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Staunton spectator and vindicator. [volume] (Staunton, Va.) 1896-1916, August 26, 1910, Image 1

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aletter j VOL. 89* STAUNTON VA., FKIDAY, AUGUST 26 1910. NO 34 LZU*w^%%J
Turn Your Eyes This Way
We will Continue our Clearance Sale of
For Men, Young Men and Boys.
Odd.Pants, ' traw and Felt Hats,
Underwear, Socks, Suspenders,
Collars, Handkerchiefs and Shirts,
To those familiar with our Standard of Distinc
tion and Quality, no mere need be said
Those who have yet to learn of the High Char
acter and Superior Merits cf our Garments, will
find this Opportunity a most excellent one to test
our claims. Every Garment was mace for
and a goodly assortment of Models are included.
The labrics include— Fancy Worsteds, Cheviots,
Cassimeres —in light and dark colorings. Black
and Blue Sun-proof Serges at prices greatly reduc
ed frcm original price values.
All told there are perhaps Six Hundred Suits
left. All are now included for a
Jos. L. Barth & Co.
The Dependable Clothiers,
No. 8 South Augusta Street.
lipifSi l •***-____^~j ! -j-_?--_L ' -For Infants and Children.
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Hi : Facsimile Signatory j TM . V« **-»*.«
fell ISL: Thirty Years
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Exact Copy of Wrapper. mx eanaun oa—mm ■nramei-.
20 years' experience in Staunton, Va., successor to EDWARD J. QUINN,
— 636 Penna. Avenue N. W., Washington, D. C.
This is without question the Largest and Most Up-to-date 'Vholesale and
Retail Mail Order House in Washington. The home of the famous
My business motto in the future will be adhered to as in the past, rpaking
these words my slogan: Purity, Quality, Quantity, Promptness. All of the
leading brands of whiskies, brandies, gins, wines, etc., will be kept in stock.
A few of the many on hand are quoted below :
Per gal. Per qt. 12 qts.
ORONOCO the whiskey of quality, - 13.75 5*1.00 $12.00
Sterling, a good straight rye, - - - ;;.0() .75 8.50
Pendleton whiskey, in jugs only, - 2.50
Augusta " " " ... 2.00
Gibson, pure rye - - --•• - - -, - 3.75 1.00 10.00
Sherwood, pure rye, 3.75 1.00 10.00
Mount Vernon, pure rye, 3.75 1.00 10.00
Melvale, pure rye, ------- ;;.75 1.00 10.00
Pikeville, pure rye, - 3.75 1.00 10.00
Overholt, pure rye, 3.75 1.00 10.00
Tom Moore, pure rye, 3.75 1.00 10,00
Creen River, pure rye, 3.75 1.00 10.00
Jas. E. Pepper, pure rye, 3.75 1.00 10.00
Yellowstone, pure rye, - - - - - - 3.75 1.00 10.00
Old Bumgardner, pure rye, ... - y.75 1.00 10.00
PREPAYMENT OF EXPRESS— Express charges prepaid by me on all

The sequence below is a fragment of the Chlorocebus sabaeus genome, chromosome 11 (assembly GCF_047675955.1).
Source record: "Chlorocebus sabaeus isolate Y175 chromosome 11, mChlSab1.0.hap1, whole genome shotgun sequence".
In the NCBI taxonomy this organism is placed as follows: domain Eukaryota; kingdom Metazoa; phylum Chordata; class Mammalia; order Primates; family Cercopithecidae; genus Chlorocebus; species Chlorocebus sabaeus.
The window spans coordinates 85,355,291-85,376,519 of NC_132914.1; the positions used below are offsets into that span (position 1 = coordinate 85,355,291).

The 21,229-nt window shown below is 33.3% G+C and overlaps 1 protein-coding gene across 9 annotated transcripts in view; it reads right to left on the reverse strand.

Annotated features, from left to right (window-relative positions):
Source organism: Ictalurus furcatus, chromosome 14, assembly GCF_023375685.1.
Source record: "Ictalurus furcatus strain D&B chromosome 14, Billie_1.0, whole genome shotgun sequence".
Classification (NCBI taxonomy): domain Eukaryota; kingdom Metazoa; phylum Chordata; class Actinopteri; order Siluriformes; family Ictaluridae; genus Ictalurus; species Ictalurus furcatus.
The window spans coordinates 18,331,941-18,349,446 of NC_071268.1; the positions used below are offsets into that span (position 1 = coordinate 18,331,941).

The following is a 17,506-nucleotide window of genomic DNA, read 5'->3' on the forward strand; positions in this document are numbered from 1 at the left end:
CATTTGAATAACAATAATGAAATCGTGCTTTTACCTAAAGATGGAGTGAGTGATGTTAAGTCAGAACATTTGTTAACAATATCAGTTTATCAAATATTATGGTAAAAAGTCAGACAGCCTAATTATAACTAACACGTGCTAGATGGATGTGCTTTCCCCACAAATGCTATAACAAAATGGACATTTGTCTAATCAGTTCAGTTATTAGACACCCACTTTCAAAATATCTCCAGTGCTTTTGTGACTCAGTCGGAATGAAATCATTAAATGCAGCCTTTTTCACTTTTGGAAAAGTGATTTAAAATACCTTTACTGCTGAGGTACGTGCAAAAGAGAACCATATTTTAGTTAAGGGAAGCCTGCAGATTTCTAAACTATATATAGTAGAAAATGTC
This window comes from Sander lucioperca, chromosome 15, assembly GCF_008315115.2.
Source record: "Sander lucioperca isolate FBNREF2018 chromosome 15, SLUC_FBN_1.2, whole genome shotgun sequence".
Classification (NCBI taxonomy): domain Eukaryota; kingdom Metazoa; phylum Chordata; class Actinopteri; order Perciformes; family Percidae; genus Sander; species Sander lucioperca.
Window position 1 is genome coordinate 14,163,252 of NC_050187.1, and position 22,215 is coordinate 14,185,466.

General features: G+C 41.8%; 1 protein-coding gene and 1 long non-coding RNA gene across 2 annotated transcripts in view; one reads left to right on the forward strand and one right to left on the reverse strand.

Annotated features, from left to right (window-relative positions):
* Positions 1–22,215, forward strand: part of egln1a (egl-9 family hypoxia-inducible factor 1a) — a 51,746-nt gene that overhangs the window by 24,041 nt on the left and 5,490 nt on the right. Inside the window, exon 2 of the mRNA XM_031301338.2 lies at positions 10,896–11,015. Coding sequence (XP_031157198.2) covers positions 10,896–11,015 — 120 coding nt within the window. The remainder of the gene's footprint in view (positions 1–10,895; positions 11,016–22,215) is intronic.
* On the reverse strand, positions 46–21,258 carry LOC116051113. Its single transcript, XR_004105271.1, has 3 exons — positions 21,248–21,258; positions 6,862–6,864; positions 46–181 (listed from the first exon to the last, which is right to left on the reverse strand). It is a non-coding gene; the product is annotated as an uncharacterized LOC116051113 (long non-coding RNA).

orders of 0110 gallon and over to Maryland and Virginia except on case goods
not my own bottling; on these 1 will only prepay when ordered in six bottle
quantities or more, and on $2.00 per gallon good* in two gallons and over.
All Ihe popular brands of bottled in bond whiskies at most reasonable prices.
Pure Va. apple brandy (according lo age) $2.50, $3.00, $3.75 per gal. Oronoco
gin, ¥3.00 and $3.78 per gal. A large slock of imported and domestic wines,
cordials, etc. Write for special quotations on large quantities.
Yours for quality,
J. D. O'Ccmn II
636 Penna. Aye., N. W. Washington, D. C.
A True Copy of it is in Staun
ton, Interesting Account ofj
Its Making and Its Present!
j Ownership
One of the historical mysteries of
the confederacy is touched upon by
the Confederate Veteran in the fol
lowing excerpt from its latest issne
The original seal of the confederacy
was adopted on Washington's Birth
day, Februaiy 22, 1862, the centre
of the seal being a copy of Washing
ton Statue in Richmond, V.i. When
the seal was first made, A. Tyler, a
well known jeweler of New Orleans,
got a copy ot it; and after lie had
made several copies, lie destroyed the
die. When Butler went to New Or
leans, Tyler had these copies of the
seal, knowing tnat he would have
to pay the penalty if they were found
in his possession. A great many years
after the war these were brought out
and distributed, one being given to
the Washington Artillery. Several
years ago the Junior Memorial As
sociation placed in Memorial Hall a
beautiful stained glass window,which
is a copy of the great seal. By
special permission Camp Beauregard
lights this window at every meeting.
The fate of the original seal of the
confederacy is not known.'
So far as we kno ', there is no
definite information as to the disposi
tion of this seal. It presumably was
entrusted to the care of the secretary
of state, who is usually the custodiau
of the great seal of the government.
Inas-nnch as the seal is guarded care
fully as the symbol of authority,much"
care is taken as a rule, to see to it
that in case of a change of capital tho
seal _■ carried along to the new seat
of government, and it is, therefore,
.reasonable to suppose that when Pres
ident Davis and his Cabinet mads
their exodus from Richmond, after
Appomattox, the seal went along in
the custody of Judan P. Benjamin,